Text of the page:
Mr. Housh was married in Haw Creek Township, Oct. 26, 1855, to Ann Eliza Strong [the Illinois Statewide Marriage Index lists a James O. Housh marrying a Ann Eliza Strong in Knox County on October 26, 1855], daughter of Jared and Jane (Wilson) Strong.  Her parents came from Ohio to Knox County in 1847, selecting Haw Creek Township as their abiding place.  The father left his family in Haw Creek Township in 1850, and went to California and was occupied in mining for eight years.  Subsequently he came back East with his family, and in the year 1869 returned with his wife to California.  His demise occurred Nov. 8, 1885.  His widow still survives him.  His family consists of seven children, by name as follows: Elizabeth J., Nancy Ann, Ann Eliza, John D., Henry Clay, Emily S. and Samantha E.

Mrs. H. of this sketch was born in Ohio, April 5, 1838, and has born her husband four children, the record being as follows: Alonzo M., Florence E., Frank J. and Amanda E.  Alonzo Housh married Ella Barlow, and they are residing in Haw Creek Township.  They are the parents of one child - Glenny.  Florence Housh became the wife of William B. Bland, and they reside in Los Angeles, Cal.; Frank J. Housh is the husband of Luella Dennison, and they reside at Haw Creek; their two children are named Teresa E. and Florence E.  Amanda E. Housh became the wife of A. S. Potter, and resides in Hamilton County, Neb.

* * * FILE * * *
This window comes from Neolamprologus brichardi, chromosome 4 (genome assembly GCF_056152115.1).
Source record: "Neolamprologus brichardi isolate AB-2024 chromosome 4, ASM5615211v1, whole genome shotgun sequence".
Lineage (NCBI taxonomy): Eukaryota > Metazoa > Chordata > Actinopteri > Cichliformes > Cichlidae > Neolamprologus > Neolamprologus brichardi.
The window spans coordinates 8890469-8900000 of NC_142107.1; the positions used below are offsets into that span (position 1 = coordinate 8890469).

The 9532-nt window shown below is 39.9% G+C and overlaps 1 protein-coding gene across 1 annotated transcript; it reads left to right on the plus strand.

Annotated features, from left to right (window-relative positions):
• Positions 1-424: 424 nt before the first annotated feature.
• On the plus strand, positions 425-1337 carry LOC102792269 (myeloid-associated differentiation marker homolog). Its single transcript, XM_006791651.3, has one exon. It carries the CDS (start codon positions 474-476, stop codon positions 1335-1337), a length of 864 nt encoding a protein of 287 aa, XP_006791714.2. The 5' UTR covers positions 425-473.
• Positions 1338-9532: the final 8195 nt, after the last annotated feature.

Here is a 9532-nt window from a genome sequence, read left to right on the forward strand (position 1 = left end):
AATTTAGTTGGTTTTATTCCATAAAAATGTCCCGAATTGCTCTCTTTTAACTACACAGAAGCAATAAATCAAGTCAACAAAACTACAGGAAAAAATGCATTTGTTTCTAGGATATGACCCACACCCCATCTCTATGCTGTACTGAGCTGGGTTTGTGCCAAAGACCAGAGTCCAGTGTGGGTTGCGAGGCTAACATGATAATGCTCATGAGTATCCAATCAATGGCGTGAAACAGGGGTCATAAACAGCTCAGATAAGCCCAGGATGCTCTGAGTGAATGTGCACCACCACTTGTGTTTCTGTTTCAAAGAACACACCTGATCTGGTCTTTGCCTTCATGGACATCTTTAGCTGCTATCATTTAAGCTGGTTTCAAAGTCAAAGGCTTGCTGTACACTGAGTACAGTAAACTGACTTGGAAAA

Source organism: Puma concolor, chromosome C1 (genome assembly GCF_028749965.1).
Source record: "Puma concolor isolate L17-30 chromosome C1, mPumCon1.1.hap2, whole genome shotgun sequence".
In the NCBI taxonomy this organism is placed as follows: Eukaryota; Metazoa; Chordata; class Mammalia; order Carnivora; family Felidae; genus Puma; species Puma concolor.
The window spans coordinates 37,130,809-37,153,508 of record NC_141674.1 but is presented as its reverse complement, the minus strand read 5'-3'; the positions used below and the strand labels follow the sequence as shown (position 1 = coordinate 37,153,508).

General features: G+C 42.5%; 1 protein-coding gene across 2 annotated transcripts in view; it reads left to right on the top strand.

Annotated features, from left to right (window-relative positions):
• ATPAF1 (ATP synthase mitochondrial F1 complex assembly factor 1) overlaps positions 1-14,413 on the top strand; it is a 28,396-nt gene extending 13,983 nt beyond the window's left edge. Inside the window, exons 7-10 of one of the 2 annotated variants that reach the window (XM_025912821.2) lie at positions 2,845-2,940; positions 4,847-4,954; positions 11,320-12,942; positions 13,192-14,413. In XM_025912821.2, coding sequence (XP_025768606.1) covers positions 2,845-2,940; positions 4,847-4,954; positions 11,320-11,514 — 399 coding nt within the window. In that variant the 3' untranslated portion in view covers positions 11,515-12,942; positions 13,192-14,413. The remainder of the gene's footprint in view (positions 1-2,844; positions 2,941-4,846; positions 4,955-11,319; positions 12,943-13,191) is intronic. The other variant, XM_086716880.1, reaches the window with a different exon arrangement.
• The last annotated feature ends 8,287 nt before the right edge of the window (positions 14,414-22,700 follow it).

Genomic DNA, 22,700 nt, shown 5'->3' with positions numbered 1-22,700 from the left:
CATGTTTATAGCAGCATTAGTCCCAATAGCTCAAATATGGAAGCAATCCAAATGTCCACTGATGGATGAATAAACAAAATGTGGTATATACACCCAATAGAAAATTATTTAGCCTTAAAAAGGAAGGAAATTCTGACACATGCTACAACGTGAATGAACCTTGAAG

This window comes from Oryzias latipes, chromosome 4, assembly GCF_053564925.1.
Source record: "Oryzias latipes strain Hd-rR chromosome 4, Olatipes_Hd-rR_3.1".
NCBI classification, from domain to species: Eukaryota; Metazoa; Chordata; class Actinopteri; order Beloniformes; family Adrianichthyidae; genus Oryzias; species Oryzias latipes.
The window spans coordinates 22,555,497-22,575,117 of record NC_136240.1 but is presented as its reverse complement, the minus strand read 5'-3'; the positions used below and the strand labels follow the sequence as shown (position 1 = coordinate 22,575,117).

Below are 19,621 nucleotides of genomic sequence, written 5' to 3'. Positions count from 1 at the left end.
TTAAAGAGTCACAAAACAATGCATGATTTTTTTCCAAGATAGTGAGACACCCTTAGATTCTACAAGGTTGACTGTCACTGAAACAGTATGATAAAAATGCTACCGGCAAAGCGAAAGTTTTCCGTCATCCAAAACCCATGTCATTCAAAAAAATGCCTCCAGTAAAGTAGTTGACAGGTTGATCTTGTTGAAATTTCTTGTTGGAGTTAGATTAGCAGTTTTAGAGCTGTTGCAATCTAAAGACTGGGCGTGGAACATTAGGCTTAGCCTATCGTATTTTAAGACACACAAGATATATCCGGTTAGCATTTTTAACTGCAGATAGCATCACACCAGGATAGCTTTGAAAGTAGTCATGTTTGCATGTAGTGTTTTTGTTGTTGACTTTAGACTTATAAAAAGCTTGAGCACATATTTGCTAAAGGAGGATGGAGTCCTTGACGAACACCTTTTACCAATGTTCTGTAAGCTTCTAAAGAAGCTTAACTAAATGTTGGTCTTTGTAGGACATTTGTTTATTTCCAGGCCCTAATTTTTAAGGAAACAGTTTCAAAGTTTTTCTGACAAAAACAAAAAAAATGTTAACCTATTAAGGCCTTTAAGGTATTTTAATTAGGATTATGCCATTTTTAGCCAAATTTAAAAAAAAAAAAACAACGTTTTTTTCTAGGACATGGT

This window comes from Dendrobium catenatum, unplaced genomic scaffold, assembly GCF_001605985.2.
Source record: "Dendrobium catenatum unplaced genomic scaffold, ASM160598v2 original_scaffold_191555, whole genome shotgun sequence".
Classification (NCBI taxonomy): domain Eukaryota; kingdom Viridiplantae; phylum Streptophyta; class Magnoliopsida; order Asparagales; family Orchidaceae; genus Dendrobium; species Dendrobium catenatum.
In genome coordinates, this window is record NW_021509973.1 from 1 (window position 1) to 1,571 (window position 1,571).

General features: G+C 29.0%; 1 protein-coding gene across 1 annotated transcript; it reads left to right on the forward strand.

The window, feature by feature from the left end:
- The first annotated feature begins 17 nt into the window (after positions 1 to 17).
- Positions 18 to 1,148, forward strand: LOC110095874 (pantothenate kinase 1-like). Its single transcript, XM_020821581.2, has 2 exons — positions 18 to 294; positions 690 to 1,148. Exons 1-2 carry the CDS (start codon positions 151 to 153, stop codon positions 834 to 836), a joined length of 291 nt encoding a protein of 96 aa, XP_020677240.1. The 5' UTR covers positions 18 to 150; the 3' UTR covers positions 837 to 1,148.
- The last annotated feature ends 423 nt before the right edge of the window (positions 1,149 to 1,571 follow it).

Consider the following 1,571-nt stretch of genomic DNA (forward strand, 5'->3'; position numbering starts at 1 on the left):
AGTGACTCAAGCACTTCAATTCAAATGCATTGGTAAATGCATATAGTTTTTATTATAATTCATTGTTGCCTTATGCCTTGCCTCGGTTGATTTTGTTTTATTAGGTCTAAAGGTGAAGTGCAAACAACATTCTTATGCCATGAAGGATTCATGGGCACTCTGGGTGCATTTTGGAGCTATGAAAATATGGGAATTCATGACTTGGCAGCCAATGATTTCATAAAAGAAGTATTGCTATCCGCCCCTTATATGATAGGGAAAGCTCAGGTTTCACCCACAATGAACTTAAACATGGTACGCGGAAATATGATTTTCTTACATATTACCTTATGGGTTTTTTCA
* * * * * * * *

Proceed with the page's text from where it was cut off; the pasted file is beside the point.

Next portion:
Mr. Housh has been School Director for 22 years.  Mrs. H. has been a member of the Methodist Episcopal Church for a period of 33 years.  Politically speaking, Mr. Housh is a Greenbacker.

From the 1886 Portrait and Biographical Album of Knox County, Biographical Publishing Company, Chicago, page 984.  [Submitted by Todd Walter.]

Thomas Housh, a farmer on section 28, Haw Creek Township, was born in Washington County, Ind., Dec. 25, 1829.  He is the son of George P. and Polly Housh.  They removed from Indiana in 1837.  They were farmers, and when they came to Illinois bought and improved land and made a home, on which both of the old people died.  The mother died a number of years ago; the father in 1864.  This family was of German origin.  The father was a soldier in the War of 1812 and in the Black Hawk war.

The subject of this sketch was married to Elizabeth Mowery, Feb. 23, 1851 [the Illinois Statewide Marriage Index lists a Thomas Housh marrying a Elizabeth Mowery in Knox County on February 23, 1851].  She is the daughter of John and Elenor Mowery, and was born in Ohio, Oct 31, 1835.  Her father, John Mowery, was born in February, 1809, and her mother Aug. 13, 1810.  The subject of this sketch and wife are the parents of eight children, as follows: Milton A., born Nov. 25, 1851; Mary, May 22, 1854; John M., Oct. 13, 1857; Grant, April 11, 1863; Charles F., Sept. 8, 1869, and Jennie Pearl, Aug. 24, 1881.  Jessie and Willie died in infancy.  Mr. H. is raising a girl, Addie M. House [probably Housh], born July 14, 1876.  Mrs. Housh died March 20, 1885.  [The Illinois Statewide Marriage Index also lists a Thomas Housh marrying a Mary Jane Smith in Knox County on September 9, 1886.]